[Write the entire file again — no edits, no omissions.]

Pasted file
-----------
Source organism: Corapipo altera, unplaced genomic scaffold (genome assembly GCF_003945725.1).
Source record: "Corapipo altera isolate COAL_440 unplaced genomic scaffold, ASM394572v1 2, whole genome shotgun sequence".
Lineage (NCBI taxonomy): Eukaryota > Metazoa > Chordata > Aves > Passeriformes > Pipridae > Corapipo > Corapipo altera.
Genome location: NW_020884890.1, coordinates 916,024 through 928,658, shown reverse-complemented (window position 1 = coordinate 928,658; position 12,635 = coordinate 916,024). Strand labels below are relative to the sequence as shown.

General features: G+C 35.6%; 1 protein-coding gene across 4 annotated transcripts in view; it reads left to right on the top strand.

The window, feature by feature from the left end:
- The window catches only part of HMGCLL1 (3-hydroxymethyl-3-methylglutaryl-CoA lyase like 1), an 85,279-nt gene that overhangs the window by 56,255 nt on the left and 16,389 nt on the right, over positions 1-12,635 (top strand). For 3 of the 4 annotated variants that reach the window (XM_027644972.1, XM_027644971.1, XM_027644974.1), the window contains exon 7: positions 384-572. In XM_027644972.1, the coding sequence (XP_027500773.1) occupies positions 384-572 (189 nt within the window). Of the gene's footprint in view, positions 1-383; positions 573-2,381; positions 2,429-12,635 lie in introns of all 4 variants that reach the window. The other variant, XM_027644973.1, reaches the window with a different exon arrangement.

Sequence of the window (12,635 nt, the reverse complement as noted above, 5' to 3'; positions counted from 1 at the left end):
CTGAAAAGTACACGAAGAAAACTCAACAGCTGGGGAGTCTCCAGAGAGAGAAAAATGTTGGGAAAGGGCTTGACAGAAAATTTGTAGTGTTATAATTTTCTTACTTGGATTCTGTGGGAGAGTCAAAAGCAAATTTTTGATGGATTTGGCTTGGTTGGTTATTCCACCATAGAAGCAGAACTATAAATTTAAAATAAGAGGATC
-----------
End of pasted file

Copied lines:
Source organism: Corapipo altera, unplaced genomic scaffold (genome assembly GCF_003945725.1).
Source record: "Corapipo altera isolate COAL_440 unplaced genomic scaffold, ASM394572v1 2, whole genome shotgun sequence".
Lineage (NCBI taxonomy): Eukaryota > Metazoa > Chordata > Aves > Passeriformes > Pipridae > Corapipo > Corapipo altera.
Genome location: NW_020884890.1, coordinates 916,024 through 928,658, shown reverse-complemented (window position 1 = coordinate 928,658; position 12,635 = coordinate 916,024). Strand labels below are relative to the sequence as shown.

General features: G+C 35.6%; 1 protein-coding gene across 4 annotated transcripts in view; it reads left to right on the top strand.

The window, feature by feature from the left end:
- The window catches only part of HMGCLL1 (3-hydroxymethyl-3-methylglutaryl-CoA lyase like 1), an 85,279-nt gene that overhangs the window by 56,255 nt on the left and 16,389 nt on the right, over positions 1-12,635 (top strand). For 3 of the 4 annotated variants that reach the window (XM_027644972.1, XM_027644971.1, XM_027644974.1), the window contains exon 7: positions 384-572. In XM_027644972.1, the coding sequence (XP_027500773.1) occupies positions 384-572 (189 nt within the window). Of the gene's footprint in view, positions 1-383; positions 573-2,381; positions 2,429-12,635 lie in introns of all 4 variants that reach the window. The other variant, XM_027644973.1, reaches the window with a different exon arrangement.

Sequence of the window (12,635 nt, the reverse complement as noted above, 5' to 3'; positions counted from 1 at the left end):
CTGAAAAGTACACGAAGAAAACTCAACAGCTGGGGAGTCTCCAGAGAGAGAAAAATGTTGGGAAAGGGCTTGACAGAAAATTTGTAGTGTTATAATTTTCTTACTTGGATTCTGTGGGAGAGTCAAAAGCAAATTTTTGATGGATTTGGCTTGGTTGGTTATTCCACCATAGAAGCAGAACTATAAATTTAAAATAAGAGGATC